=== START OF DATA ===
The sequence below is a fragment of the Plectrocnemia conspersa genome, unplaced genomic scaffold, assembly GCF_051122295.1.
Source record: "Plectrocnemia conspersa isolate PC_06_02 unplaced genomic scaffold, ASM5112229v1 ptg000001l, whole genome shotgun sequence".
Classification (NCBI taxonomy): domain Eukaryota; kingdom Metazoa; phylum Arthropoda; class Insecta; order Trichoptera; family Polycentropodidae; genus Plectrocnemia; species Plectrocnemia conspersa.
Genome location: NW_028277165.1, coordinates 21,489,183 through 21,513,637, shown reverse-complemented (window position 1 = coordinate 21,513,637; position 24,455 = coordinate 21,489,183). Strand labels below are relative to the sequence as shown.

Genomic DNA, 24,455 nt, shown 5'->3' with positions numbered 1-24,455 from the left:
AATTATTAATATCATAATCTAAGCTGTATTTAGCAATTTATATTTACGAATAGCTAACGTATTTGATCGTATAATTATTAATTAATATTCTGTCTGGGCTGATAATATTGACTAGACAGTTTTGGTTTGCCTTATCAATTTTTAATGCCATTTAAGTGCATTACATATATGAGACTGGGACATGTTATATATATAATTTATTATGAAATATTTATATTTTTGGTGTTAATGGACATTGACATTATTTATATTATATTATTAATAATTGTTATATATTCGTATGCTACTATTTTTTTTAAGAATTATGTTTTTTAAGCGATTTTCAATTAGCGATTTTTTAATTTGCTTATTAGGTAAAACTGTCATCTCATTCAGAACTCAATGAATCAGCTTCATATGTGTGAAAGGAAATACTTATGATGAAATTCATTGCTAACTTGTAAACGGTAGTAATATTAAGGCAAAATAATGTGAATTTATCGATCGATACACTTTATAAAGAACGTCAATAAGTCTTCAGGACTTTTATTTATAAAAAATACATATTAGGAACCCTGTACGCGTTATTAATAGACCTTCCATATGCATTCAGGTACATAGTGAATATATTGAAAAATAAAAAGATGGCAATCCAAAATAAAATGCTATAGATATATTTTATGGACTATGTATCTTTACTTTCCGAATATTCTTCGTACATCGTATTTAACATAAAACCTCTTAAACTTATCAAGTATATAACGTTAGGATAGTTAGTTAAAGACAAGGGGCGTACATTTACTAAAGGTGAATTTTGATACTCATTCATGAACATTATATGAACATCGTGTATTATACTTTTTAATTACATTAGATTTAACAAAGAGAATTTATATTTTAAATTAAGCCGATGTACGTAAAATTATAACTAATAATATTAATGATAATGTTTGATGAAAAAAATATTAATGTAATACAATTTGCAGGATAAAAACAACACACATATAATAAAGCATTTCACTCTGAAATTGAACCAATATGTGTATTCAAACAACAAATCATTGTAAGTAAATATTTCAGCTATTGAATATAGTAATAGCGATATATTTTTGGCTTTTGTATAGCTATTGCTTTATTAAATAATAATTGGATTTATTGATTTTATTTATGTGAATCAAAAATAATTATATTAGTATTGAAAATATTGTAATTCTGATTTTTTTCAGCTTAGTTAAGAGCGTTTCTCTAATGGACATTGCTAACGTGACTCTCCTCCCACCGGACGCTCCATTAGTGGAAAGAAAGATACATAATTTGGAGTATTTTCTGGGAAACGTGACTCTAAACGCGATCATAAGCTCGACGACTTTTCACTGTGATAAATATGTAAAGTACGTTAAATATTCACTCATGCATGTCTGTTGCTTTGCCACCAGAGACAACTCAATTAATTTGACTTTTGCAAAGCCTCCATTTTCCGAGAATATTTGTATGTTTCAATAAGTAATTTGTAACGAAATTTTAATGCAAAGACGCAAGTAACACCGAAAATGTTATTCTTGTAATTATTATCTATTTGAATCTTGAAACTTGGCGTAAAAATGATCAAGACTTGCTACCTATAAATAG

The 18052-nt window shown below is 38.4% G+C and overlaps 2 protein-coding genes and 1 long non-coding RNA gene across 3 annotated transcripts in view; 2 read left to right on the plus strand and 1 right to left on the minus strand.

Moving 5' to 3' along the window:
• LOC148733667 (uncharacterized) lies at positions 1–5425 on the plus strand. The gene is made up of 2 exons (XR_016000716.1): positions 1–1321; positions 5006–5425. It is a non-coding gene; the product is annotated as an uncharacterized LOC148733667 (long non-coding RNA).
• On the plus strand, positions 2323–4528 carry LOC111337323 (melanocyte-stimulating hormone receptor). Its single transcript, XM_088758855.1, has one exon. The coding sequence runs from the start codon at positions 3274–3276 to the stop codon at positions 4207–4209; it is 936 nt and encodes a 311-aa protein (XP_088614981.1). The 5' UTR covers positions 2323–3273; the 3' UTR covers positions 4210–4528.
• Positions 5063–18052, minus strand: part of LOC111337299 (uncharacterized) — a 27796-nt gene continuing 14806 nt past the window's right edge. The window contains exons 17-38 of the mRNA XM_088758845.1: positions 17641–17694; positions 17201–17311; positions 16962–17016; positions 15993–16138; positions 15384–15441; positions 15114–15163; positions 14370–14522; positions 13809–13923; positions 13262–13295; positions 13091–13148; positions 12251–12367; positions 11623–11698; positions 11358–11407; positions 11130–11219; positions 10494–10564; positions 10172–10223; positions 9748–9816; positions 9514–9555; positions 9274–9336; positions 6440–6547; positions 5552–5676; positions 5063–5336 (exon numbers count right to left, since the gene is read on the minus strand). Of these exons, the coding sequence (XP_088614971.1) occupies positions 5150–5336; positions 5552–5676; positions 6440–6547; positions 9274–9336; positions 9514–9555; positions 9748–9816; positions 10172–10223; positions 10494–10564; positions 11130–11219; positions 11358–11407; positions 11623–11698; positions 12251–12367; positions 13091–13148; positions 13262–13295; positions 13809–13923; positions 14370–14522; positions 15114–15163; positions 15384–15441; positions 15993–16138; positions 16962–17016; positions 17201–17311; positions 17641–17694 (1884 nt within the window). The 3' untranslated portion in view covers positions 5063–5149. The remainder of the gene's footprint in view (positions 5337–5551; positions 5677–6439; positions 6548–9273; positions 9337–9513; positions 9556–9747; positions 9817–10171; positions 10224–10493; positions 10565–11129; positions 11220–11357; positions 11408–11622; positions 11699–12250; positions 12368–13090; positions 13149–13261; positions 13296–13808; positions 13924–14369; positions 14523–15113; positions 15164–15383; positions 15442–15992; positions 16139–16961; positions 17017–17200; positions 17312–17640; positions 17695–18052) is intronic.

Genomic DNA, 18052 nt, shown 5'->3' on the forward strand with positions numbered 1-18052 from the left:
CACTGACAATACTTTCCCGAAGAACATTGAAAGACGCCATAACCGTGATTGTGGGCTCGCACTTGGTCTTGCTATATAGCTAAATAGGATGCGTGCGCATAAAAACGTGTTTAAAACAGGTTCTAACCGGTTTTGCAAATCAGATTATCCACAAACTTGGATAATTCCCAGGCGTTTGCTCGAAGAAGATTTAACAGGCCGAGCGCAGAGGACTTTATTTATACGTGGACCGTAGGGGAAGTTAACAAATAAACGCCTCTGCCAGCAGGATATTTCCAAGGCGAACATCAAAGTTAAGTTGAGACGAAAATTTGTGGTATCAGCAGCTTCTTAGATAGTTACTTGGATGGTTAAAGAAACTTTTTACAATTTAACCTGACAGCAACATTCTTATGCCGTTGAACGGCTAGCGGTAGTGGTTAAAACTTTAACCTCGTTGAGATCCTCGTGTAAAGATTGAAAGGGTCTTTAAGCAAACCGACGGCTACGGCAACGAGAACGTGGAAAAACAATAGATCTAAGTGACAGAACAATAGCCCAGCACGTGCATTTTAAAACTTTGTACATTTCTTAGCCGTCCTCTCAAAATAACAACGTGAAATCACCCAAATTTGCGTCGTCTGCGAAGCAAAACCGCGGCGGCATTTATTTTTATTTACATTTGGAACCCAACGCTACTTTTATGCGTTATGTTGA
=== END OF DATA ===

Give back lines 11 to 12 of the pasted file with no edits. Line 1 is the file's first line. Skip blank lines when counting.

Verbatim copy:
• Positions 5063–18052, minus strand: part of LOC111337299 (uncharacterized) — a 27796-nt gene continuing 14806 nt past the window's right edge. The window contains exons 17-38 of the mRNA XM_088758845.1: positions 17641–17694; positions 17201–17311; positions 16962–17016; positions 15993–16138; positions 15384–15441; positions 15114–15163; positions 14370–14522; positions 13809–13923; positions 13262–13295; positions 13091–13148; positions 12251–12367; positions 11623–11698; positions 11358–11407; positions 11130–11219; positions 10494–10564; positions 10172–10223; positions 9748–9816; positions 9514–9555; positions 9274–9336; positions 6440–6547; positions 5552–5676; positions 5063–5336 (exon numbers count right to left, since the gene is read on the minus strand). Of these exons, the coding sequence (XP_088614971.1) occupies positions 5150–5336; positions 5552–5676; positions 6440–6547; positions 9274–9336; positions 9514–9555; positions 9748–9816; positions 10172–10223; positions 10494–10564; positions 11130–11219; positions 11358–11407; positions 11623–11698; positions 12251–12367; positions 13091–13148; positions 13262–13295; positions 13809–13923; positions 14370–14522; positions 15114–15163; positions 15384–15441; positions 15993–16138; positions 16962–17016; positions 17201–17311; positions 17641–17694 (1884 nt within the window). The 3' untranslated portion in view covers positions 5063–5149. The remainder of the gene's footprint in view (positions 5337–5551; positions 5677–6439; positions 6548–9273; positions 9337–9513; positions 9556–9747; positions 9817–10171; positions 10224–10493; positions 10565–11129; positions 11220–11357; positions 11408–11622; positions 11699–12250; positions 12368–13090; positions 13149–13261; positions 13296–13808; positions 13924–14369; positions 14523–15113; positions 15164–15383; positions 15442–15992; positions 16139–16961; positions 17017–17200; positions 17312–17640; positions 17695–18052) is intronic.

Genomic DNA, 18052 nt, shown 5'->3' on the forward strand with positions numbered 1-18052 from the left: